I’ve always loved musical theatre, and a few weeks ago my wife and I watched the DVD of the movie version of Rent. I’d never seen Rent on stage, but I’d heard a lot of buzz about it back in the 90s. It was mentioned in the book Virtual Faith as a religious experience for many Gen X attendees. I felt that way when I first saw Les Misérables, so I was curious about seeing Rent.
I was disturbed by it and loved it at the same time. Rent highlights both the worst and the best of human experience, from self-destructive behavior and hedonistic worldviews to real community, relationships and love. I don’t always watch DVD bonus features, but we watched the full two-hour behind-the-scenes documentary. I was haunted by Rent’s anthems and melodies, so I checked out the soundtrack, a memoir by a cast member, the coffee table book/libretto and sheet music from the library. Even just reading the lyrics of the finale continues to move me to tears.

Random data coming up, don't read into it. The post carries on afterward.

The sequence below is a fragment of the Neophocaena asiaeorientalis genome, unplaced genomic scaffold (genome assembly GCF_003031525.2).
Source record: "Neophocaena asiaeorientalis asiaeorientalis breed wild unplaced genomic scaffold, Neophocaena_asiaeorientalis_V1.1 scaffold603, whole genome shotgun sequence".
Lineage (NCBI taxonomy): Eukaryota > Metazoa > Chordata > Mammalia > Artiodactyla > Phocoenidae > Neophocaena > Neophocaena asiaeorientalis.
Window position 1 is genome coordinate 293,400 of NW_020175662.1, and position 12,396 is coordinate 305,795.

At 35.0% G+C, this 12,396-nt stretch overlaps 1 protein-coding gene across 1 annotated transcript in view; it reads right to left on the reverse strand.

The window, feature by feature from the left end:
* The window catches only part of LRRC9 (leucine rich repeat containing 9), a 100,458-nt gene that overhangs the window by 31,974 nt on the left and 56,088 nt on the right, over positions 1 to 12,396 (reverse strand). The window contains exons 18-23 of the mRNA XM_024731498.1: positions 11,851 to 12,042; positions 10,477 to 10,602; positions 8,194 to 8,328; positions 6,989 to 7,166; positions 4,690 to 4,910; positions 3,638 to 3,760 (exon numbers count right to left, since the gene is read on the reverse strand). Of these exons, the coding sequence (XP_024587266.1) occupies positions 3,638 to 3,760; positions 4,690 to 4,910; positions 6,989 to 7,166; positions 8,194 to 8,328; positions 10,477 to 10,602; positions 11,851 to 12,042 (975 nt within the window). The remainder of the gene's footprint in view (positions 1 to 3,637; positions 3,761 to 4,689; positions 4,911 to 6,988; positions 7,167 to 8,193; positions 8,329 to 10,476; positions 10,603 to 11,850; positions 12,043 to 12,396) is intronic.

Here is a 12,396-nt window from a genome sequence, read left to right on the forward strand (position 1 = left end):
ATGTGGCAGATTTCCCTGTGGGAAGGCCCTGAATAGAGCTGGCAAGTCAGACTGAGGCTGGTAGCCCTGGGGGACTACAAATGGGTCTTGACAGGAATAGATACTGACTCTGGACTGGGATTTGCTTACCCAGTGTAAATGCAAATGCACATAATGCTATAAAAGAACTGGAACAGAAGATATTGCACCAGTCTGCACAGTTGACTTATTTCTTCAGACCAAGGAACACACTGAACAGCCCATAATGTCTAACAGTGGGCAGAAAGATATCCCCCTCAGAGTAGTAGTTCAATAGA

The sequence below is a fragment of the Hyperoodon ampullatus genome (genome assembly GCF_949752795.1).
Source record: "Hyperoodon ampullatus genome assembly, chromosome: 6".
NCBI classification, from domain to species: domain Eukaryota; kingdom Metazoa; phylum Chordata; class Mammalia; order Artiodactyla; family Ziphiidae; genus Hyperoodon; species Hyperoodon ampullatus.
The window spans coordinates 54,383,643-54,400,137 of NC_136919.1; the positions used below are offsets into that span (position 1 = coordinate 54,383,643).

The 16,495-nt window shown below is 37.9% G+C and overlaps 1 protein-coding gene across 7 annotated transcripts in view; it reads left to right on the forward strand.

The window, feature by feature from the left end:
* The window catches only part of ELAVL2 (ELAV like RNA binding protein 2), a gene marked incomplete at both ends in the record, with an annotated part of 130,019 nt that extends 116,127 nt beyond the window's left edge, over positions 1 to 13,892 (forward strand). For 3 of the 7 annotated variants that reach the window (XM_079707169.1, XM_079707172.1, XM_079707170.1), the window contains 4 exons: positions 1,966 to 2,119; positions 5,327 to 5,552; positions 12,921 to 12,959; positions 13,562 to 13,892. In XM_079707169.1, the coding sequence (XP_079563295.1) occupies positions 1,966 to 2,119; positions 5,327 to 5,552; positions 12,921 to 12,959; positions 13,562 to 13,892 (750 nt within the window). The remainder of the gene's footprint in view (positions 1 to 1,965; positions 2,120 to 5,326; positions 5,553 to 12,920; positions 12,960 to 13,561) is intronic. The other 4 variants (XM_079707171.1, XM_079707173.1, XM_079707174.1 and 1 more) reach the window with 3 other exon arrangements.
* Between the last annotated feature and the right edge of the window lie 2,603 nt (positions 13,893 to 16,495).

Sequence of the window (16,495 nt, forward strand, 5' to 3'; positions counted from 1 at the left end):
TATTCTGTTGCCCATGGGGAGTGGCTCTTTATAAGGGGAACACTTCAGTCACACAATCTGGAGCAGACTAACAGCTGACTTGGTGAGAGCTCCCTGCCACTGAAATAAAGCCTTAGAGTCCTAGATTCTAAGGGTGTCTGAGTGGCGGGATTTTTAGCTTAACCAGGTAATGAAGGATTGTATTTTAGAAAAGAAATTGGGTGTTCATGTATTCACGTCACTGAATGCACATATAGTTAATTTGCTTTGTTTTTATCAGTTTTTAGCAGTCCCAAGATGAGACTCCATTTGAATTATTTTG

Interestingly, even though the play takes place in the urban setting of New York City’s East Village, the librettist/composer, Jonathan Larson, grew up in middle-class suburbia, in White Plains, thirty-five minutes north of New York City. He first discovered his talent and love for theatre in his junior high and high school plays and musicals. Ironically, Rent, a celebration of bohemian urban artistic experience, is partially indebted to suburban school systems’ championing of theatre and the arts.
It seems that our culture often holds either an urban or a rural ideal, to the exclusion of the suburban, and the theatre world reflects this. There have been musicals in urban settings from West Side Story to Rent, and musicals set in rural small-town settings like Oklahoma! and The Music Man. But suburbia? Nothing comes to mind. Someday, perhaps, a daring, creative playwright will focus his or her talents into a dramatic, Tony-award-winning musical set in the world of suburbia. Somebody should go for it. And more significantly, we who live in suburbia could live as compellingly and intentionally as the characters in these narratives. No day but today!